The Old Timer of Royal Oak, Mich., was a regular contributor to H&P years before we ever even heard of the internet. But most of his advice is just as useful — and interesting — today.
So rather than leave his wisdom printed on pages archived in our storage room, I pulled out issues from the late 1980s and early 1990s and have been reproducing relevant entries in this blog. Here is my 22nd entry, which was originally published in the October 1989 issue:
Don’t let your pump go to pieces
Rugged hydraulic pumps usually will continue to perform fairly satisfactorily even when they begin a failure mode, but don’t wait until they fail completely before changing them. Catastrophic failure of the pumping elements can introduce thousands of metal bits and pieces into the system that will cause many future problems.
How do you know that a pump is failing when it’s still operating pretty well? There are lots of ways:
Listen — If the usual noise level becomes higher and more pronounced, trouble is on the way. Knocks, raps, thumps, and pounding indicate that something is loose. If the noise resembles a coffee grinder, the end is near. A vane pump going bad may sound like a hacksaw cutting through sheet metal. Noise adjacent to the pump sound mean misalignment or bad bearings.
Smell — Some fluids develop a particular odor—or may change color—when exposed to high temperature in a hot-running or by-passing pump.
Touch —You may be able to feel excessive vibration and you’ll probably be able to feel excessive heat. If the pump is inaccessible, temperature-indicating crayon marks can help to monitor it. The reservoir is another place to check for hot fluid.
Talk to operators —They may have noticed something different about machine operation. A slow-down in cycle time particularly indicates that the pump output has decreased. Don’t depend completely on the operator however; very gradual changes may not have registered.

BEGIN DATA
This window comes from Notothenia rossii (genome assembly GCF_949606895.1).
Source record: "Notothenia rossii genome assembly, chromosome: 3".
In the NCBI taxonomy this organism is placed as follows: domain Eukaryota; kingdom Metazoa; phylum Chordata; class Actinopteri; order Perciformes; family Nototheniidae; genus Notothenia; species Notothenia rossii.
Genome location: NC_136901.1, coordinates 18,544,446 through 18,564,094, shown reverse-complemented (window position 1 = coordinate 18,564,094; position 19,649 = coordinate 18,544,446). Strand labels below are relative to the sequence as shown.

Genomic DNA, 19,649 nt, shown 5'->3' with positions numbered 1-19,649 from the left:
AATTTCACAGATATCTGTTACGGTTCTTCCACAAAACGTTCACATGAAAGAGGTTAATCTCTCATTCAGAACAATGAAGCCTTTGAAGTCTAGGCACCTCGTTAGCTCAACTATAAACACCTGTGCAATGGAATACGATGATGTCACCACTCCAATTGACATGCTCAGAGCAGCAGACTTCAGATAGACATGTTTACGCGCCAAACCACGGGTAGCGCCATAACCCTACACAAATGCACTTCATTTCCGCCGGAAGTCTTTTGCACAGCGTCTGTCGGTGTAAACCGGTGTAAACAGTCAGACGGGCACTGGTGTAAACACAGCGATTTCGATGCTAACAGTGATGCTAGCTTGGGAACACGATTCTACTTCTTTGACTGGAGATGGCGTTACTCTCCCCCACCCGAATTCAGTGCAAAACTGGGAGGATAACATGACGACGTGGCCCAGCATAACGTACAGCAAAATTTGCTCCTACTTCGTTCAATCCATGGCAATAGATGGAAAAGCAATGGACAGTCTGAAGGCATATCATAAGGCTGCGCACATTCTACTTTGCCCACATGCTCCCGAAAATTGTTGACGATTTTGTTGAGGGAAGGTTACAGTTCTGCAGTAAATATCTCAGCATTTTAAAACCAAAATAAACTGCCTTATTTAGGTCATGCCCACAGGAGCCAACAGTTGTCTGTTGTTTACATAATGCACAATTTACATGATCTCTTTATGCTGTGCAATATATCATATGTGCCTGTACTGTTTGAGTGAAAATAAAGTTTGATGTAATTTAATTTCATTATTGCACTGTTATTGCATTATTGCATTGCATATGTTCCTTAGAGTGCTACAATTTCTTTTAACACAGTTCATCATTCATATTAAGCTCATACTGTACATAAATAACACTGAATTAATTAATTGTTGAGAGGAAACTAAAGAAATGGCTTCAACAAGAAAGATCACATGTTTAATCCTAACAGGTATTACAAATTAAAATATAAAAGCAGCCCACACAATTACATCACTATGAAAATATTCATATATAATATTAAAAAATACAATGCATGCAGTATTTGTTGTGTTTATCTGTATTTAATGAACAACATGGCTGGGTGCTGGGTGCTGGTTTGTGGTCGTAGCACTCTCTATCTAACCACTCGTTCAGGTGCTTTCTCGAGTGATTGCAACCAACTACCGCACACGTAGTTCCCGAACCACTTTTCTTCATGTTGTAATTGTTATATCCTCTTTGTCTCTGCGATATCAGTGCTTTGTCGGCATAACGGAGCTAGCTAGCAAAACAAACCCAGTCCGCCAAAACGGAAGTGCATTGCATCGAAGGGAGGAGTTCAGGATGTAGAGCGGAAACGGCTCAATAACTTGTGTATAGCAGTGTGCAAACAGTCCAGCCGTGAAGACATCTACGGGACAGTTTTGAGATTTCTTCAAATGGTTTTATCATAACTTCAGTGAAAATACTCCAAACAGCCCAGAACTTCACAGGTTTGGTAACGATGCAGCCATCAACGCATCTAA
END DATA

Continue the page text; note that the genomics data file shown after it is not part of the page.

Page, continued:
Use instrumentation — If your budget allows and you can arrange to monitor it, instrumentation will provide some positive checks on pump condition. A simple pressure gauge in the pump drain line will indicate surges or increases that signify trouble. Temperature probes can be used on both pump and motor to see if they’re running hot. An infrared probe can do this from a remote location. Again, the reservoir is a convenient location for a temperature gauge. Pressure transducers hooked to a plotter provide handy records. And finally, a frequency analyzer is a costly but useful instrument to check any rotating devices.
In the end, every piece of equipment is different and you have to develop your own sense of what is normal and what is wrong. Good records will help by telling you how long components usually last on particular applications. (Some plants can afford to change pumps and motors on a routine basis.) You have to build up your own way to evaluate systems and head off problems before they come disasters.
I actually used to tour one critical production area weekly with a tape recorder, then go to a quiet area and compare taped pump noises with those on a previous tape. I felt pretty silly when anyone found me doing this, but it worked.